Wednesday, January 19, 2011

Calliope, Part VI: We Do A Bunch More Stuff

Dore peeking out the "bedroom" window.
The interior starts to take shape.
In the meantime, under the Costco carport that serves as our construction bay, Dore is working his own magic. Welding sturdy wall brackets to the trailer base, he frames up the walls, which are made of 2 layers of plywood sandwiched around foil-wrapped insulating foam. The bed platform with storage space beneath) materializes, cabinetry begins to form, partitions and window frames and moldings and shelves take shape under the skilled guidance of his work-roughened hands and wailing power tools.
Plexi-painted rose window

I use glass paint and plexi to make a faux stained-glass rose window and Celtic knotwork-accented kitchen window. The window over the bed is unadorned, but can be opened with a nifty crank handle for ventilation.
View of wall insulation.
Dore scours the web for cheap RV accessories and obtains a 3-burner stovetop, a toilet seat, a round stainless steel sink and 9-gallon water reservoir and a 5-gallon propane tank. We use the original hand-pump-action sink from the Coleman and he converts the round steel sink into a toilet bowl (#1 only, we decided we didn’t want to deal with #2) that drains into a collection jug (which he scavenges from his office’s castoffs, and which, mysteriously, bears a printed label that says: “Mr. Chupacabra”). A doorbell button (chimes silenced) is connected to a pump, which runs a bit of water from the sink reservoir around the bowl to flush the peepee down through the trapway in the pipe to keep things tidy and odor-free.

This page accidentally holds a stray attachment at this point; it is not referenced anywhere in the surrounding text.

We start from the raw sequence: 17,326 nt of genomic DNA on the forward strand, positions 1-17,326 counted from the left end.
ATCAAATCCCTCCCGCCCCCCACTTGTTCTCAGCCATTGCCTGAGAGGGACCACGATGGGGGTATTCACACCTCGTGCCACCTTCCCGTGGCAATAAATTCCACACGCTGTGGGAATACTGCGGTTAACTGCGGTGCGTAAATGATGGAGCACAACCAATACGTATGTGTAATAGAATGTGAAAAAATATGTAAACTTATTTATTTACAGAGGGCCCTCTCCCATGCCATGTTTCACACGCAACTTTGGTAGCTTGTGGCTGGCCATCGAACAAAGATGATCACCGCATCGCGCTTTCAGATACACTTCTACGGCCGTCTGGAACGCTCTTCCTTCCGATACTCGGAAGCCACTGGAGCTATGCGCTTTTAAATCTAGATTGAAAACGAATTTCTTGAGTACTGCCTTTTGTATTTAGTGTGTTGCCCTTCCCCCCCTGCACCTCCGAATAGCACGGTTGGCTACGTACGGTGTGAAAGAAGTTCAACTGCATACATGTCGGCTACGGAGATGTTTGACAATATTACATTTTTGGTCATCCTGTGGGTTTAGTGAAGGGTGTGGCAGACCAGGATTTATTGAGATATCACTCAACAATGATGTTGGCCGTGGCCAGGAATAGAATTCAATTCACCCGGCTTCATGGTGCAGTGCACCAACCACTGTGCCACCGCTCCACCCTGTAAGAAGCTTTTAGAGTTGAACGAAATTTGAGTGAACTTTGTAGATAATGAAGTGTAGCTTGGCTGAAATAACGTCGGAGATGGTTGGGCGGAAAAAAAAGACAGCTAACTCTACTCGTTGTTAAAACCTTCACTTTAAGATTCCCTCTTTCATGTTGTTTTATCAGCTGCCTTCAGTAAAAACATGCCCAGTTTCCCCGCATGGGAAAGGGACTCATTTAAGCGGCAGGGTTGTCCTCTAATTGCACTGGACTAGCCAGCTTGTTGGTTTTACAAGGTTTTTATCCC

The kitchen starts coming together.
I get to know the paint guy at our local OSH and pester him with weird questions and custom paint mixing jobs. I learn that the best finish for painting murals (which is sort of what I'm doing) is satin finish. Matte is too vulnerable to dirt and scuffs, gloss is too slick for multiple layers of paint to adhere to.
We start collecting various bits and bobs; decorative wood accents, cabinet knobs, hooks, switches, wire baskets, a full-length mirror, decorative lanterns, curtain rods, bungee cords, latches, fabric, wallpaper, linoleum.
Mitchell helping with priming.
I sew curtains; Dore upholsters the bench seat storage cover.
As soon as a wall is finished, it’s primed (sometimes utilizing free child labor when my stepson visits) and I start painting. I use a grid to enlarge and transfer my digital drawings to the walls, and discover a technique online that uses tulle fabric to help me keep the mirror-image elements symmetrical. Dore builds me a painting platform to stand on to reach the upper parts of the walls, because the ladders and stepstools are scary. I do a lot of climbing up and down, which my thighs object to for the first couple of days.
It’s hot work in the summer months. We are both usually covered in sweat, paint, sawdust and wood glue. In the close quarters of our construction bay, toes are stubbed, elbows are banged, hips are bruised. Occasionally blood is spilled in sacrifice to our Muse, blessing our heroic endeavors.
(Continued in Part VI.2…)

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